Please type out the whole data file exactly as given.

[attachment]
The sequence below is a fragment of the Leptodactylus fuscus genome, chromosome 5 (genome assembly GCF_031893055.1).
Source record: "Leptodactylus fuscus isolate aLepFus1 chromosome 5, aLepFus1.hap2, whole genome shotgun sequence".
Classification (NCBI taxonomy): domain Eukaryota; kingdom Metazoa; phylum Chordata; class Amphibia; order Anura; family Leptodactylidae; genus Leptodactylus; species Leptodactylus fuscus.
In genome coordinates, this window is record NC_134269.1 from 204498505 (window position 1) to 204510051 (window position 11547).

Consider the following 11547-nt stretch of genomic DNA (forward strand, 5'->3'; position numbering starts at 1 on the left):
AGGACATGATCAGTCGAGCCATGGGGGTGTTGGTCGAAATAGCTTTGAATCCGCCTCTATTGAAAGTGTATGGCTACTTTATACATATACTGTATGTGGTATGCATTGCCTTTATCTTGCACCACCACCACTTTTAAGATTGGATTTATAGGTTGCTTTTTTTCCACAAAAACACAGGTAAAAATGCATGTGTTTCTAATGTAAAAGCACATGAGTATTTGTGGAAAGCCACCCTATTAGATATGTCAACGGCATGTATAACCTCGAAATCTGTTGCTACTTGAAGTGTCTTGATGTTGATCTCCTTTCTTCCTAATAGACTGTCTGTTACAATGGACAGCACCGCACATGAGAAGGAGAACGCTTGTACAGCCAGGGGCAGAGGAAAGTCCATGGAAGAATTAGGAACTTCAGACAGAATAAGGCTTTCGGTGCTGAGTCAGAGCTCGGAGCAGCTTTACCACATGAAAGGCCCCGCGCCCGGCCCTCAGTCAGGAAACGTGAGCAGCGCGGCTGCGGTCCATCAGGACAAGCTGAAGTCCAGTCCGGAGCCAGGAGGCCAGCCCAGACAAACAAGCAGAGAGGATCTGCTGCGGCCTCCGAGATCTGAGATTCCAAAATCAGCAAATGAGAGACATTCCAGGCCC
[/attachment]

The sequence below is a fragment of the Leptodactylus fuscus genome, chromosome 5 (genome assembly GCF_031893055.1).
Source record: "Leptodactylus fuscus isolate aLepFus1 chromosome 5, aLepFus1.hap2, whole genome shotgun sequence".
Classification (NCBI taxonomy): domain Eukaryota; kingdom Metazoa; phylum Chordata; class Amphibia; order Anura; family Leptodactylidae; genus Leptodactylus; species Leptodactylus fuscus.
In genome coordinates, this window is record NC_134269.1 from 204498505 (window position 1) to 204510051 (window position 11547).

Consider the following 11547-nt stretch of genomic DNA (forward strand, 5'->3'; position numbering starts at 1 on the left):
AGGACATGATCAGTCGAGCCATGGGGGTGTTGGTCGAAATAGCTTTGAATCCGCCTCTATTGAAAGTGTATGGCTACTTTATACATATACTGTATGTGGTATGCATTGCCTTTATCTTGCACCACCACCACTTTTAAGATTGGATTTATAGGTTGCTTTTTTTCCACAAAAACACAGGTAAAAATGCATGTGTTTCTAATGTAAAAGCACATGAGTATTTGTGGAAAGCCACCCTATTAGATATGTCAACGGCATGTATAACCTCGAAATCTGTTGCTACTTGAAGTGTCTTGATGTTGATCTCCTTTCTTCCTAATAGACTGTCTGTTACAATGGACAGCACCGCACATGAGAAGGAGAACGCTTGTACAGCCAGGGGCAGAGGAAAGTCCATGGAAGAATTAGGAACTTCAGACAGAATAAGGCTTTCGGTGCTGAGTCAGAGCTCGGAGCAGCTTTACCACATGAAAGGCCCCGCGCCCGGCCCTCAGTCAGGAAACGTGAGCAGCGCGGCTGCGGTCCATCAGGACAAGCTGAAGTCCAGTCCGGAGCCAGGAGGCCAGCCCAGACAAACAAGCAGAGAGGATCTGCTGCGGCCTCCGAGATCTGAGATTCCAAAATCAGCAAATGAGAGACATTCCAGGCCC